Latest News

This Underrated Ancient Grain Has More Protein & Fiber Than Quinoa

If you’ve ever successfully cooked rice, making freekeh will be a breeze. Dillon says it’s similar to other grains in that you can cook it on the stovetop or in a pressure cooker.

To make on the stovetop, she says you’ll need 2.5 cups of liquid for every 1 cup of dry freekeh. Bring water or stock to a boil on the stovetop, add freekeh, and simmer for approximately 20 to 25 minutes.

To cook in a pressure cooker, she recommends using 1 2/3 cups of liquid for every 1 cup of dry freekeh. If your pressure cooker allows, set the “multigrain” and “high pressure” settings and cook for 10 minutes. After the grain has finished cooking, let the pressure release naturally, drain excess liquid, and serve.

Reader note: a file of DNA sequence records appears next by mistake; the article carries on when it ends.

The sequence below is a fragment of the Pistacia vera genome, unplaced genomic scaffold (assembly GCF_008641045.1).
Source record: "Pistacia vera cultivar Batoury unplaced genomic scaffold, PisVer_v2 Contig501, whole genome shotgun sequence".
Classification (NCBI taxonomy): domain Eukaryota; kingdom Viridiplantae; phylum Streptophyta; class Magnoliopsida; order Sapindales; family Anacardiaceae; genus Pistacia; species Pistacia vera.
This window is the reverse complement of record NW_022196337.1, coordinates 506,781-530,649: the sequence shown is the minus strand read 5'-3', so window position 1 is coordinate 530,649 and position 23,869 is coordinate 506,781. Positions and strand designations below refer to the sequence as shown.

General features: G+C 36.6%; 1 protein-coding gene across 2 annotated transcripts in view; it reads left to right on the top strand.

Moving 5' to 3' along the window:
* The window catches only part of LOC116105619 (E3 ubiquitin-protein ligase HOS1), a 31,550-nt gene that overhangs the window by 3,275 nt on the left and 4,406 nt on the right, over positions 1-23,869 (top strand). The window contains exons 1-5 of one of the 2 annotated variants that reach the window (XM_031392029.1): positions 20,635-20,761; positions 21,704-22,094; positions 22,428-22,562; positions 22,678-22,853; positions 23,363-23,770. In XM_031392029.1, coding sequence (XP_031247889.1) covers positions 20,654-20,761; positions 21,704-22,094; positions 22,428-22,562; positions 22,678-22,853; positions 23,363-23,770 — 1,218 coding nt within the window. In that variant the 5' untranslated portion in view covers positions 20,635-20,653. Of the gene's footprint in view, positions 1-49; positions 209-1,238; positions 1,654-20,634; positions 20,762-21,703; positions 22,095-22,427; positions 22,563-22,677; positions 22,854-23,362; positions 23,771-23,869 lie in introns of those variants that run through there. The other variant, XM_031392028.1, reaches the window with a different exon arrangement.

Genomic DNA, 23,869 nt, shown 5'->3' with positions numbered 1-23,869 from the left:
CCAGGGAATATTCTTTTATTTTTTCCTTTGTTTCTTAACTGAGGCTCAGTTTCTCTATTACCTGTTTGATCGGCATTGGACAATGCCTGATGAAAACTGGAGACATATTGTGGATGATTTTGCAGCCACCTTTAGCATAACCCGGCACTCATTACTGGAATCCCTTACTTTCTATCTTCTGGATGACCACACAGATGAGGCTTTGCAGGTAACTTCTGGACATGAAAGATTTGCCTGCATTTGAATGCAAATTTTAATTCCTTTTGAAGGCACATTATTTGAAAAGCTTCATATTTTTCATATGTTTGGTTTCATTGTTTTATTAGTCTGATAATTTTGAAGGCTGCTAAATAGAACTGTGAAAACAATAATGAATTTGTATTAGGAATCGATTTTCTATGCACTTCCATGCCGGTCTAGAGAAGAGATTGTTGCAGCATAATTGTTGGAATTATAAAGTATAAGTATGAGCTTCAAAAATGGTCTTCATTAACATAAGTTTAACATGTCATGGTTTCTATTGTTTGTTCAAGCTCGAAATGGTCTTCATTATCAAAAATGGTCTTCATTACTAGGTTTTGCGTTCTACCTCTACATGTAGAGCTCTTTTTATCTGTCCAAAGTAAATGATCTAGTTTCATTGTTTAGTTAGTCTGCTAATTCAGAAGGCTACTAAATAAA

Perlus says you can enjoy it either hot or cold, and serve it with whatever seasonings or sauces you have on hand. Incorporate it into salads, wraps, and soups for a chewy and nutty base.

“One of my favorite ways to enjoy it includes tossing it into my salads hot or cold along with some chopped herbs, celery, scallions, and chickpeas with an olive oil, lemon, and garlic dressing, and some feta cheese to top,” says Perlus. “Another favorite, [includes] using it as a bed for some roasted cauliflower, herbs, and caramelized carrots topped off with a homemade tahini sauce.”

Appelo loves it as a replacement for bulgur in tabbouleh (bonus points for charring the lemon!) and in a lunch bowl as a base for any type of produce and additional proteins. “Combining the subtle smoky flavor with fresh herbs like parsley, mint and a garlicky, lemony Greek yogurt sauce is a trip to flavortown,” she says.

You may also like

Leave a reply

Your email address will not be published.

More in Latest News